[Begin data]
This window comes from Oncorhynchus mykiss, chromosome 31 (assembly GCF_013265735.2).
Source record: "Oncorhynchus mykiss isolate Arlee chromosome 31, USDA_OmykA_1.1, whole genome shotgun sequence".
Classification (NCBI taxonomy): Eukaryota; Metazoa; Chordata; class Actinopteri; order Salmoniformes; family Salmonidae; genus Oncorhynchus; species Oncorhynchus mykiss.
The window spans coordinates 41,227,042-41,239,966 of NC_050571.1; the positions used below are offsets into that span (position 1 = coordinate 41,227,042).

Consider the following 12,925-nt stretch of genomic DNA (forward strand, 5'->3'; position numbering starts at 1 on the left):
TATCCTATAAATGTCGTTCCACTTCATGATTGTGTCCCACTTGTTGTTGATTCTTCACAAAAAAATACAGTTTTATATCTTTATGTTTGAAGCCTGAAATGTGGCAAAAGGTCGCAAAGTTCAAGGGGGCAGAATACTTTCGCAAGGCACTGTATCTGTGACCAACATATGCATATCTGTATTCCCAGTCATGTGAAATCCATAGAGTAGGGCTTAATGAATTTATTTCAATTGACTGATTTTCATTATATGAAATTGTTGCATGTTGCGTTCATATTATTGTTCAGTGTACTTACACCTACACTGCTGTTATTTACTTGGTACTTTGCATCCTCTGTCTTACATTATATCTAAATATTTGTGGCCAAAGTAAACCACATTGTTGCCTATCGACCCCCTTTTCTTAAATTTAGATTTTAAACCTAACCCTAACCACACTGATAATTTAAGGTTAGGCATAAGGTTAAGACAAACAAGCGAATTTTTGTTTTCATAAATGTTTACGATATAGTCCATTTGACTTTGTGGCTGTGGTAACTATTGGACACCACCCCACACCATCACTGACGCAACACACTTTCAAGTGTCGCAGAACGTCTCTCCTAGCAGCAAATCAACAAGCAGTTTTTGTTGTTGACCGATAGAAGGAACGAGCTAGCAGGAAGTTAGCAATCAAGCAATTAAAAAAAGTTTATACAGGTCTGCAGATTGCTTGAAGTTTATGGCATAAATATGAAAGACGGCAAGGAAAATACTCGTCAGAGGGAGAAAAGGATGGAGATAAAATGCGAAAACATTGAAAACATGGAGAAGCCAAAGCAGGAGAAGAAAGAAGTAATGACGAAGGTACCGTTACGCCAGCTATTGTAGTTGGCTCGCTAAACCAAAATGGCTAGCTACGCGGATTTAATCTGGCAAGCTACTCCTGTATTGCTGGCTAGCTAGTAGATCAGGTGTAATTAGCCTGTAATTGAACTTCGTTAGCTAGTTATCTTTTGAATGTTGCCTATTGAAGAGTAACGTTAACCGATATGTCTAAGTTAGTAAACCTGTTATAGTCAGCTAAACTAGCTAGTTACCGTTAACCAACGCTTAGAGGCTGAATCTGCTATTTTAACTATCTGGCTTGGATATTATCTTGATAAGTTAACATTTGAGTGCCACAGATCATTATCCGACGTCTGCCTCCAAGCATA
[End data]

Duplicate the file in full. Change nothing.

This window comes from Oncorhynchus mykiss, chromosome 31 (assembly GCF_013265735.2).
Source record: "Oncorhynchus mykiss isolate Arlee chromosome 31, USDA_OmykA_1.1, whole genome shotgun sequence".
Classification (NCBI taxonomy): Eukaryota; Metazoa; Chordata; class Actinopteri; order Salmoniformes; family Salmonidae; genus Oncorhynchus; species Oncorhynchus mykiss.
The window spans coordinates 41,227,042-41,239,966 of NC_050571.1; the positions used below are offsets into that span (position 1 = coordinate 41,227,042).

Consider the following 12,925-nt stretch of genomic DNA (forward strand, 5'->3'; position numbering starts at 1 on the left):
TATCCTATAAATGTCGTTCCACTTCATGATTGTGTCCCACTTGTTGTTGATTCTTCACAAAAAAATACAGTTTTATATCTTTATGTTTGAAGCCTGAAATGTGGCAAAAGGTCGCAAAGTTCAAGGGGGCAGAATACTTTCGCAAGGCACTGTATCTGTGACCAACATATGCATATCTGTATTCCCAGTCATGTGAAATCCATAGAGTAGGGCTTAATGAATTTATTTCAATTGACTGATTTTCATTATATGAAATTGTTGCATGTTGCGTTCATATTATTGTTCAGTGTACTTACACCTACACTGCTGTTATTTACTTGGTACTTTGCATCCTCTGTCTTACATTATATCTAAATATTTGTGGCCAAAGTAAACCACATTGTTGCCTATCGACCCCCTTTTCTTAAATTTAGATTTTAAACCTAACCCTAACCACACTGATAATTTAAGGTTAGGCATAAGGTTAAGACAAACAAGCGAATTTTTGTTTTCATAAATGTTTACGATATAGTCCATTTGACTTTGTGGCTGTGGTAACTATTGGACACCACCCCACACCATCACTGACGCAACACACTTTCAAGTGTCGCAGAACGTCTCTCCTAGCAGCAAATCAACAAGCAGTTTTTGTTGTTGACCGATAGAAGGAACGAGCTAGCAGGAAGTTAGCAATCAAGCAATTAAAAAAAGTTTATACAGGTCTGCAGATTGCTTGAAGTTTATGGCATAAATATGAAAGACGGCAAGGAAAATACTCGTCAGAGGGAGAAAAGGATGGAGATAAAATGCGAAAACATTGAAAACATGGAGAAGCCAAAGCAGGAGAAGAAAGAAGTAATGACGAAGGTACCGTTACGCCAGCTATTGTAGTTGGCTCGCTAAACCAAAATGGCTAGCTACGCGGATTTAATCTGGCAAGCTACTCCTGTATTGCTGGCTAGCTAGTAGATCAGGTGTAATTAGCCTGTAATTGAACTTCGTTAGCTAGTTATCTTTTGAATGTTGCCTATTGAAGAGTAACGTTAACCGATATGTCTAAGTTAGTAAACCTGTTATAGTCAGCTAAACTAGCTAGTTACCGTTAACCAACGCTTAGAGGCTGAATCTGCTATTTTAACTATCTGGCTTGGATATTATCTTGATAAGTTAACATTTGAGTGCCACAGATCATTATCCGACGTCTGCCTCCAAGCATA